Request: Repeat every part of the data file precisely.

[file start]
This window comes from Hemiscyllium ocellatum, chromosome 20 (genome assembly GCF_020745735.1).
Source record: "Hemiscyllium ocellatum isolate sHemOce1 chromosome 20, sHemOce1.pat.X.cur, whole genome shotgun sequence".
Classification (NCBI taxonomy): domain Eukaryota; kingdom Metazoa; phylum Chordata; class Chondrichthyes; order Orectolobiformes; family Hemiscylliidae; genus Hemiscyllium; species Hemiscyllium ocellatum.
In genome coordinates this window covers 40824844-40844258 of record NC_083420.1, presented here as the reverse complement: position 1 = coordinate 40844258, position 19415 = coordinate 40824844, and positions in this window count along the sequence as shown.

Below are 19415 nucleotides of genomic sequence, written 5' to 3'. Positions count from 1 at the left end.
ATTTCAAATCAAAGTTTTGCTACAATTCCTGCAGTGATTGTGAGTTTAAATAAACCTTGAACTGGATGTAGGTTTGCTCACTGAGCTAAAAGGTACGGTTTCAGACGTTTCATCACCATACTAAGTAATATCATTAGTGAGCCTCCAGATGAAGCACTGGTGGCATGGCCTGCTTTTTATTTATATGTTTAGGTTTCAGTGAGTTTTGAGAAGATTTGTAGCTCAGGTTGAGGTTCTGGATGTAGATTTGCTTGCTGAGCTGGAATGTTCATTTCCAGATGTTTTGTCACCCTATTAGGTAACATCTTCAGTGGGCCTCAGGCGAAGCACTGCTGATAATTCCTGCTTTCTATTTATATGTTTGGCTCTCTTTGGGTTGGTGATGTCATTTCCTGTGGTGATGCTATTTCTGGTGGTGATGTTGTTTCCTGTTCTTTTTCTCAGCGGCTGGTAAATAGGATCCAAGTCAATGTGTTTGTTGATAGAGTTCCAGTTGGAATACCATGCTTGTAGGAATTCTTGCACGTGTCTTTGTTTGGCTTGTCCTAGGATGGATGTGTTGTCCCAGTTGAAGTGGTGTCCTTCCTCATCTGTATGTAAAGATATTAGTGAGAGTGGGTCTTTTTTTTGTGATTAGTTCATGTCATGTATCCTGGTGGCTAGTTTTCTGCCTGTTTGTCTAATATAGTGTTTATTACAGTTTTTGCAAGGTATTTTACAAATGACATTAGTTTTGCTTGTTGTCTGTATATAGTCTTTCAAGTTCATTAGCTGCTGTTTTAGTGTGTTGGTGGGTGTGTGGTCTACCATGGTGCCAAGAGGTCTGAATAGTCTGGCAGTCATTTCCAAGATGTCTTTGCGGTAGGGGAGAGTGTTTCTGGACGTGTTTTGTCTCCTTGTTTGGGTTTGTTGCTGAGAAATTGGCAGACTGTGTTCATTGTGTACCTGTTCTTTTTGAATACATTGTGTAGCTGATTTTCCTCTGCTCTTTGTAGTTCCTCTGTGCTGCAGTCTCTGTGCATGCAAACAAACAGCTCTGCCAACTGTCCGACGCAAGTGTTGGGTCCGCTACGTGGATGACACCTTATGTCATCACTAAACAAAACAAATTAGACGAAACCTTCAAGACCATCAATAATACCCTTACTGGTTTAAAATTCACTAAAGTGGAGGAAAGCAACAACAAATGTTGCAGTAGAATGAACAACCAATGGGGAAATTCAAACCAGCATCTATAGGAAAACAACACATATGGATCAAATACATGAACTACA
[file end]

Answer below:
This window comes from Hemiscyllium ocellatum, chromosome 20 (genome assembly GCF_020745735.1).
Source record: "Hemiscyllium ocellatum isolate sHemOce1 chromosome 20, sHemOce1.pat.X.cur, whole genome shotgun sequence".
Classification (NCBI taxonomy): domain Eukaryota; kingdom Metazoa; phylum Chordata; class Chondrichthyes; order Orectolobiformes; family Hemiscylliidae; genus Hemiscyllium; species Hemiscyllium ocellatum.
In genome coordinates this window covers 40824844-40844258 of record NC_083420.1, presented here as the reverse complement: position 1 = coordinate 40844258, position 19415 = coordinate 40824844, and positions in this window count along the sequence as shown.

Below are 19415 nucleotides of genomic sequence, written 5' to 3'. Positions count from 1 at the left end.
ATTTCAAATCAAAGTTTTGCTACAATTCCTGCAGTGATTGTGAGTTTAAATAAACCTTGAACTGGATGTAGGTTTGCTCACTGAGCTAAAAGGTACGGTTTCAGACGTTTCATCACCATACTAAGTAATATCATTAGTGAGCCTCCAGATGAAGCACTGGTGGCATGGCCTGCTTTTTATTTATATGTTTAGGTTTCAGTGAGTTTTGAGAAGATTTGTAGCTCAGGTTGAGGTTCTGGATGTAGATTTGCTTGCTGAGCTGGAATGTTCATTTCCAGATGTTTTGTCACCCTATTAGGTAACATCTTCAGTGGGCCTCAGGCGAAGCACTGCTGATAATTCCTGCTTTCTATTTATATGTTTGGCTCTCTTTGGGTTGGTGATGTCATTTCCTGTGGTGATGCTATTTCTGGTGGTGATGTTGTTTCCTGTTCTTTTTCTCAGCGGCTGGTAAATAGGATCCAAGTCAATGTGTTTGTTGATAGAGTTCCAGTTGGAATACCATGCTTGTAGGAATTCTTGCACGTGTCTTTGTTTGGCTTGTCCTAGGATGGATGTGTTGTCCCAGTTGAAGTGGTGTCCTTCCTCATCTGTATGTAAAGATATTAGTGAGAGTGGGTCTTTTTTTTGTGATTAGTTCATGTCATGTATCCTGGTGGCTAGTTTTCTGCCTGTTTGTCTAATATAGTGTTTATTACAGTTTTTGCAAGGTATTTTACAAATGACATTAGTTTTGCTTGTTGTCTGTATATAGTCTTTCAAGTTCATTAGCTGCTGTTTTAGTGTGTTGGTGGGTGTGTGGTCTACCATGGTGCCAAGAGGTCTGAATAGTCTGGCAGTCATTTCCAAGATGTCTTTGCGGTAGGGGAGAGTGTTTCTGGACGTGTTTTGTCTCCTTGTTTGGGTTTGTTGCTGAGAAATTGGCAGACTGTGTTCATTGTGTACCTGTTCTTTTTGAATACATTGTGTAGCTGATTTTCCTCTGCTCTTTGTAGTTCCTCTGTGCTGCAGTCTCTGTGCATGCAAACAAACAGCTCTGCCAACTGTCCGACGCAAGTGTTGGGTCCGCTACGTGGATGACACCTTATGTCATCACTAAACAAAACAAATTAGACGAAACCTTCAAGACCATCAATAATACCCTTACTGGTTTAAAATTCACTAAAGTGGAGGAAAGCAACAACAAATGTTGCAGTAGAATGAACAACCAATGGGGAAATTCAAACCAGCATCTATAGGAAAACAACACATATGGATCAAATACATGAACTACA